He paused when an eruption of light curled into a tight blinding ball that swallowed itself almost instantly.
The first collision was followed by wave upon wave of light that washed up against his periphery as circles of impact pulled themselves ever wider.
Finally, the circles pulled wider into the distance and only calm remained. Blinding flares of dying stars and unfulfilled futures became a distant buzz. His eyes were clear and sure, fixated on her.
She raised a finger to point at him. Another pair of eyes looked idly in his direction, seeing through him like they were blind.
The pair of unseeing eyes returned to her. The man’s nose edged towards hers and she, too, lost interest in the Dark Child.
And then her eyes jumped awake, wide with startle. The man too. Their sky regained its hold over them.
Her eyes returned to the Dark Child’s while the man’s darted everywhere at the flurry of lights.
“Isn’t it beautiful?” she remarked.
“Is that like, an eclipse or something? I heard it on the news earlier.”
The light of the stellar collisions must have just reached them.
She always seemed to find his eyes, but perhaps there was still a gap between them. He was close, but not that close.
For the first time, the Dark Child smiled. He smiled knowing that the stars he had stolen reached her.
She was alone, and cold. But she stood outside, staring at the stars that seemed to sparkle especially brightly for her.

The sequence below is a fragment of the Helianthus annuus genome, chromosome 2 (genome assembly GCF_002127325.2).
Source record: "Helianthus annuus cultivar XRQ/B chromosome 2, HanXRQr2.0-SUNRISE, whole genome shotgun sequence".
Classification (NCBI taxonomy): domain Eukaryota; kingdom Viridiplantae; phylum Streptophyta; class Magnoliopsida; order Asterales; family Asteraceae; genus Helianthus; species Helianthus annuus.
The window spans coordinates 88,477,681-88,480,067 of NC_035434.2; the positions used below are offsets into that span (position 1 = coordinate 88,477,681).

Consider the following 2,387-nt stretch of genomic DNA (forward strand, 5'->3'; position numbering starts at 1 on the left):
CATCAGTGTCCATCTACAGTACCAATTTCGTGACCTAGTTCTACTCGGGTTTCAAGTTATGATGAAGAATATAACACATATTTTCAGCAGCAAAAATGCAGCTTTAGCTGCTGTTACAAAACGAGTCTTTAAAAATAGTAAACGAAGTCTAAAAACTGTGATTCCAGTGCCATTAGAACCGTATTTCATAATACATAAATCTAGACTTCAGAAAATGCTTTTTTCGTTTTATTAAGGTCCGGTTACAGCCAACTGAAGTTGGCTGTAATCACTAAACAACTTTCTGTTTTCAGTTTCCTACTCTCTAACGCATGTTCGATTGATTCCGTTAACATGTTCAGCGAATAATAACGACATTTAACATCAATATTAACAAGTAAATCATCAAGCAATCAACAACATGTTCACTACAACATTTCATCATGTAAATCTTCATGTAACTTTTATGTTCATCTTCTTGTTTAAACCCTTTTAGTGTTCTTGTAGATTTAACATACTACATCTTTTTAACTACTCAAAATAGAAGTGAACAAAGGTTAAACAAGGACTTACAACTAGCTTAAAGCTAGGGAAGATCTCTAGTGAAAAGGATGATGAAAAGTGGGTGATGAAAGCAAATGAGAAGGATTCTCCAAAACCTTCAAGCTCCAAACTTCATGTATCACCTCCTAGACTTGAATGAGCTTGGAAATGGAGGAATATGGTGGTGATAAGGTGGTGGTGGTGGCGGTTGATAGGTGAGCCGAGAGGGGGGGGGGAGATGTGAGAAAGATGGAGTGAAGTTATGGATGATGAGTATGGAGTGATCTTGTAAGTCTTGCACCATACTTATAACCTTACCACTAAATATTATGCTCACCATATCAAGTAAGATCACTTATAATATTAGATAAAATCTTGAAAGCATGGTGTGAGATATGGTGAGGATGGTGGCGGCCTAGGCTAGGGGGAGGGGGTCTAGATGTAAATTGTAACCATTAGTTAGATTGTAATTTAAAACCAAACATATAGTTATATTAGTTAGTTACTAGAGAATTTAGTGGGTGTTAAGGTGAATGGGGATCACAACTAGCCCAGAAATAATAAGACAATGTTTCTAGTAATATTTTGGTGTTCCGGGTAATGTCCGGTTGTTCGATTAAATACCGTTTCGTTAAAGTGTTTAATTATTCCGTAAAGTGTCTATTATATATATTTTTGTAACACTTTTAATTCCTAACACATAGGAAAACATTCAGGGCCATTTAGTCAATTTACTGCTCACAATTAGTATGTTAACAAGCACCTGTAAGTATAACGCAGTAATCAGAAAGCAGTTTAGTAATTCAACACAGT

Again, she shook uncontrollably. Not from cold, but something else that the Dark Child could not understand. A tear departed from the edge of her eye.
The Dark Child stayed with her in each of her quivers. It was impossible to look away.
The sight would stay with him until his next slumber, after the heat of the stars finally left his palms, long after her own star had faded into nothing.
She was happy that time. She had gotten a furry creature, which she called a dog.
- She was dressed in white, beaming to a crowd that clapped their hands together.
- Deep in thought.
- Laughing with a man who was blind to the Dark Child.
610 seemed to take an eternity to arrive. The Dark Child thought back to times when a world was born and crumbled to desolation when he was not paying attention. He had waited patiently for 610.
Her eyes had found him once again. It was no fluke. She pointed, and a fair child that her arm wrapped around looked where she pointed.
The Dark Child stared back, slightly appalled.
The fair child giggled, and saliva streamed from his mouth.
She lay in sheets, donned again in white. Where she had been rosy in the previous occasion to the hand clapping crowd, the colour of her fair skin now seemed to be fading away.
“Mommy, mommy, look!” the fair child pointed to his sky.
She smiled but it was heavy.
“Why yes, the Dark Child nestles in the heavens.
He watches over us silently,
And we are blessed by his attention,
Loved by his all-seeing infinity.
The stars he commands blink at us
All night every night.
And that is why I look to the sky for strength.
That was the end of time for the Dark Child.
About You Zhen
At the age of five or so, You Zhen completed his first book, a work of fiction titled “The Longest Rabbit”. It contained illustrations (doodles) and a happy ending.
For years since then, he flirted with writing before finally making the decision to take things to the next level (fortunately, no moving in or meeting of parents was involved).Now, he has committed to writing regularly and sometimes finds short stories coming out the other end. These are published weekly on https://fivenswrite.wordpress.com and curated graphics to his stories are on https://www.behance.net/gallery/55410477/Fivens. You can reach him directly by sending an email to firstname.lastname@example.org.